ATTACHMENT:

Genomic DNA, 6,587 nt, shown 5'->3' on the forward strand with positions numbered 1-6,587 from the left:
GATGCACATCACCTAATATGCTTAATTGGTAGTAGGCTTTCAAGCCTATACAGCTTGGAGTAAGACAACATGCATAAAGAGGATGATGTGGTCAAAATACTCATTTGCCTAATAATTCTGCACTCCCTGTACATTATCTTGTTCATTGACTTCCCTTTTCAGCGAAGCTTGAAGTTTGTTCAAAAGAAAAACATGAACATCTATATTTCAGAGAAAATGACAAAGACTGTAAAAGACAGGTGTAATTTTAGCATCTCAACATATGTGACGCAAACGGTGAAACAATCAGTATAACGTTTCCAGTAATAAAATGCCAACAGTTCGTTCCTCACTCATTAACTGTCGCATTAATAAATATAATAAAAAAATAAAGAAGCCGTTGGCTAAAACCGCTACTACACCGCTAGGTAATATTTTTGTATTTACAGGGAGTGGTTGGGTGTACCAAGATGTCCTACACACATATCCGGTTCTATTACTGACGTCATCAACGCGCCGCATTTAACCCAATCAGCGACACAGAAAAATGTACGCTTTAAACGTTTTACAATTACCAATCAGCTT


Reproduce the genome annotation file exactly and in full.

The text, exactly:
Genomic DNA, 6,587 nt, shown 5'->3' on the forward strand with positions numbered 1-6,587 from the left:
GATGCACATCACCTAATATGCTTAATTGGTAGTAGGCTTTCAAGCCTATACAGCTTGGAGTAAGACAACATGCATAAAGAGGATGATGTGGTCAAAATACTCATTTGCCTAATAATTCTGCACTCCCTGTACATTATCTTGTTCATTGACTTCCCTTTTCAGCGAAGCTTGAAGTTTGTTCAAAAGAAAAACATGAACATCTATATTTCAGAGAAAATGACAAAGACTGTAAAAGACAGGTGTAATTTTAGCATCTCAACATATGTGACGCAAACGGTGAAACAATCAGTATAACGTTTCCAGTAATAAAATGCCAACAGTTCGTTCCTCACTCATTAACTGTCGCATTAATAAATATAATAAAAAAATAAAGAAGCCGTTGGCTAAAACCGCTACTACACCGCTAGGTAATATTTTTGTATTTACAGGGAGTGGTTGGGTGTACCAAGATGTCCTACACACATATCCGGTTCTATTACTGACGTCATCAACGCGCCGCATTTAACCCAATCAGCGACACAGAAAAATGTACGCTTTAAACGTTTTACAATTACCAATCAGCTT